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Is It Crazy for an Average Joe to Renew Citi Prestige?

This particular write-up was inspired by my post Is it crazy for an average Joe to consider Citi Prestige? It had a fair number of comments, but this is the one that caught my eye:

citi pr 1

And here is my response:

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The above pretty much sums up my feelings on the card, but I wanted to expand on it a bit. Basically, as it stands right now, once you maximize the $250 airline credit allowance, you are looking at out-of-pocket cost of $200. That’s quite steep, but it could be worth it even for regular folks. Here are a few scenarios, in the order of significance:

1) You plan to maximize “4th night free” benefit.

This is probably the most compelling  reason for an average Joe/Jane. I’m not all that familiar with this benefit because I’ve never actually got a chance to use it while I had Citi Prestige open. I burn hotel points whenever I can, and usually stay during holidays when rates are extremely high. Plus, majority of our getaways occur on a weekend and involve us staying only two nights.

My previous understanding was that whatever hotels were listed on this website were eligible. However, Citi has switched travel agencies and now, most properties can be booked while utilizing this benefit.

I actually asked my reader Rich if he could call and check if Aulani Disney resort in Oahu is eligible, and he kindly agreed. This is what he told me in the email: “They said only rooms at the standard rate are available. No villas that are owned by owners, only the actual hotel with the standard rate, no packages, breakfast, specials etc. She was very clear that it has to be the standard rate and may not be available on all dates. But, it is bookable. “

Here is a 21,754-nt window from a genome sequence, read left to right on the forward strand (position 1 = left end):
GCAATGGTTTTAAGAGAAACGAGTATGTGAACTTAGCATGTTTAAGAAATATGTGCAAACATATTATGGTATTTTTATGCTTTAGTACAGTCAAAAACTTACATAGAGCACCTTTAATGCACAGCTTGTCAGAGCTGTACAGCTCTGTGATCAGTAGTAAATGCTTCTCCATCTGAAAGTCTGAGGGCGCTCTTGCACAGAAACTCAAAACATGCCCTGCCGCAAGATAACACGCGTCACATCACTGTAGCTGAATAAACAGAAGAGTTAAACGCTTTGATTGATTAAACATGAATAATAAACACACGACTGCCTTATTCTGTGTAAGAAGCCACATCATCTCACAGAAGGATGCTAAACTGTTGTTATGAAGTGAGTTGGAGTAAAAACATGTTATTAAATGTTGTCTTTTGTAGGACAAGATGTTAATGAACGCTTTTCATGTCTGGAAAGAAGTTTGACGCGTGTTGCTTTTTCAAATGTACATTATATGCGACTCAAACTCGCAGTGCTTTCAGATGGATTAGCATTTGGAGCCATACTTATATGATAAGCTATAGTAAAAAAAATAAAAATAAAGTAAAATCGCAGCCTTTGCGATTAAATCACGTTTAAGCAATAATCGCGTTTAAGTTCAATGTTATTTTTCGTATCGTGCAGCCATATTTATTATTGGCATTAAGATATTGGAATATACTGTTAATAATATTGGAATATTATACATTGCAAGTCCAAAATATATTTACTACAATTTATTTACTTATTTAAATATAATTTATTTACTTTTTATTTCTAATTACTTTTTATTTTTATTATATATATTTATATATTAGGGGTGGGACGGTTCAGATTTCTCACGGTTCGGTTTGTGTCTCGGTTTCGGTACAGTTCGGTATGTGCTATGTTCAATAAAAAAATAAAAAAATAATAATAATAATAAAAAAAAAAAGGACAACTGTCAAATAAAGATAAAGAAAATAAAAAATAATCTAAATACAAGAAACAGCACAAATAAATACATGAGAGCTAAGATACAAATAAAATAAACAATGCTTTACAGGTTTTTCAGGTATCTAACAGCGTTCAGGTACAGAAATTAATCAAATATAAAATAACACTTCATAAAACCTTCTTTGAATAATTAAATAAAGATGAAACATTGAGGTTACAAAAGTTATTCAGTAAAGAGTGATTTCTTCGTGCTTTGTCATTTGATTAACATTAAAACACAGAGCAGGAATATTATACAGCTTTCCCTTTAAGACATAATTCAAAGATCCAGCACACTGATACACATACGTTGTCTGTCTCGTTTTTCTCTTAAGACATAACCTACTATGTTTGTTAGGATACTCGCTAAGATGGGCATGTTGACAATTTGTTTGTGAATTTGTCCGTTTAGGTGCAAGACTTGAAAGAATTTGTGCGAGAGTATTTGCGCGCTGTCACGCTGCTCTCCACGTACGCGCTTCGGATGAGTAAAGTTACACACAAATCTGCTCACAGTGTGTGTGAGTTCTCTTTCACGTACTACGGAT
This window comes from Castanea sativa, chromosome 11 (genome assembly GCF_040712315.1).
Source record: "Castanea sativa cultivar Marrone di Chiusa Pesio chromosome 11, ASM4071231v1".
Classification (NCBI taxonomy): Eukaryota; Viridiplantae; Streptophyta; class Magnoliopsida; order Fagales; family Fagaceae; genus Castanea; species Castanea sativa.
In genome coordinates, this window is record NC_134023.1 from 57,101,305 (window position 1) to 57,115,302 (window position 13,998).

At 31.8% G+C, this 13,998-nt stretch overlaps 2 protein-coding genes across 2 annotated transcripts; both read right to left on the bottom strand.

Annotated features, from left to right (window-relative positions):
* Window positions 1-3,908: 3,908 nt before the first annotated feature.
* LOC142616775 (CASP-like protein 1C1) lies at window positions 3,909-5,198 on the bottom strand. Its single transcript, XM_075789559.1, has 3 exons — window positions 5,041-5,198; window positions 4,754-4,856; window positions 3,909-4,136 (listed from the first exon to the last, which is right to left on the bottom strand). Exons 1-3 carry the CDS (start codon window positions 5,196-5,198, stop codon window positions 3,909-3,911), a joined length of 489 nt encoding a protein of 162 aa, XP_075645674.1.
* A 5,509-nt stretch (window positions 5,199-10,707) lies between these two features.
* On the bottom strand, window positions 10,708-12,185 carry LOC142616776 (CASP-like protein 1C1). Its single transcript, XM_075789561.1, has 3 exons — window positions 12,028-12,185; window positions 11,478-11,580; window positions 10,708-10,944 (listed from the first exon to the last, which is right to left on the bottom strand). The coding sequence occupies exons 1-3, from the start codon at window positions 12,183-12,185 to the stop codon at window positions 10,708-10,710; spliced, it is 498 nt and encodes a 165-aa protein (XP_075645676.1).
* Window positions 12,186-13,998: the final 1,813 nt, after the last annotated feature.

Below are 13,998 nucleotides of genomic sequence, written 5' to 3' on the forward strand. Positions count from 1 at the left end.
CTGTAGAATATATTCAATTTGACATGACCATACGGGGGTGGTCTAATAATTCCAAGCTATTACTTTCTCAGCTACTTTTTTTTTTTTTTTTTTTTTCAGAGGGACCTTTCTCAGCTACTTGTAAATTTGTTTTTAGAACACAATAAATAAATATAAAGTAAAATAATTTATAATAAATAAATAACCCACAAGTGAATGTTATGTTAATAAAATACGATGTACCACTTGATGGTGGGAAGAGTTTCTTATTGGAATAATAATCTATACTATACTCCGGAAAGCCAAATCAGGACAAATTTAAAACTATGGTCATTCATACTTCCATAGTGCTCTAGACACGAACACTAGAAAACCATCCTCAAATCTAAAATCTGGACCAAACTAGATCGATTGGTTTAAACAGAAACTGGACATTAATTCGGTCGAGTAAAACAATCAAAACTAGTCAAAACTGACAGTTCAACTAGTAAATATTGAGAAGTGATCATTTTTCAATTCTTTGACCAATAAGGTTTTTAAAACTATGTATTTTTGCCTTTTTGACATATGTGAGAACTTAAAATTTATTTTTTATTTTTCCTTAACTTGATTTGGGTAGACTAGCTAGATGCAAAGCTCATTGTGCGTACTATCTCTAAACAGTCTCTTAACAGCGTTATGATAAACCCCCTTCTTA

This is very interesting and opens all kinds of possibilities. Some hotels are simply not bookable on points, so “4th night free” benefit is the next best thing. The rates at Aulani are $400+ per night, so if you are planning on staying four nights anyway, the savings will pay for the annual fee and then some.

I’ve seen on some blogs including One Mile at a Time, that some readers have been able to combine this benefit with hotel promotions such as “3rd night free,” but I wouldn’t count on it.

2) You are REALLY into golf. Big time.

Many normal  people who don’t make six figures love to golf.  Citi Prestige gives access to three rounds per calendar year at some of the most expensive courses in the country. You can read about this benefit here As  reader Rich has pointed out in his comment, it can easily cost $250 each time.

So, if you golf three times, that’s a retail value of $750. While most normal people would probably never consider paying this rate, getting it for $200 is much more reasonable. It could be a nice splurge for someone who has an easy access to participating courses. And you can just tell your wife it’s free! No need to mention the annual fee on Citi Prestige.

3) You have a big family and plan to use lounge access several times during the year.

It’s definitely a nice benefit and can make your airport layover much more pleasant. Plus, you can get your family fed and entertained. Personally, I would need to have eight or more flights lined up before I would consider renewing Citi Prestige for that reason. But to each his/her own.

4) You plan to rely on travel protection that comes with Citi Prestige.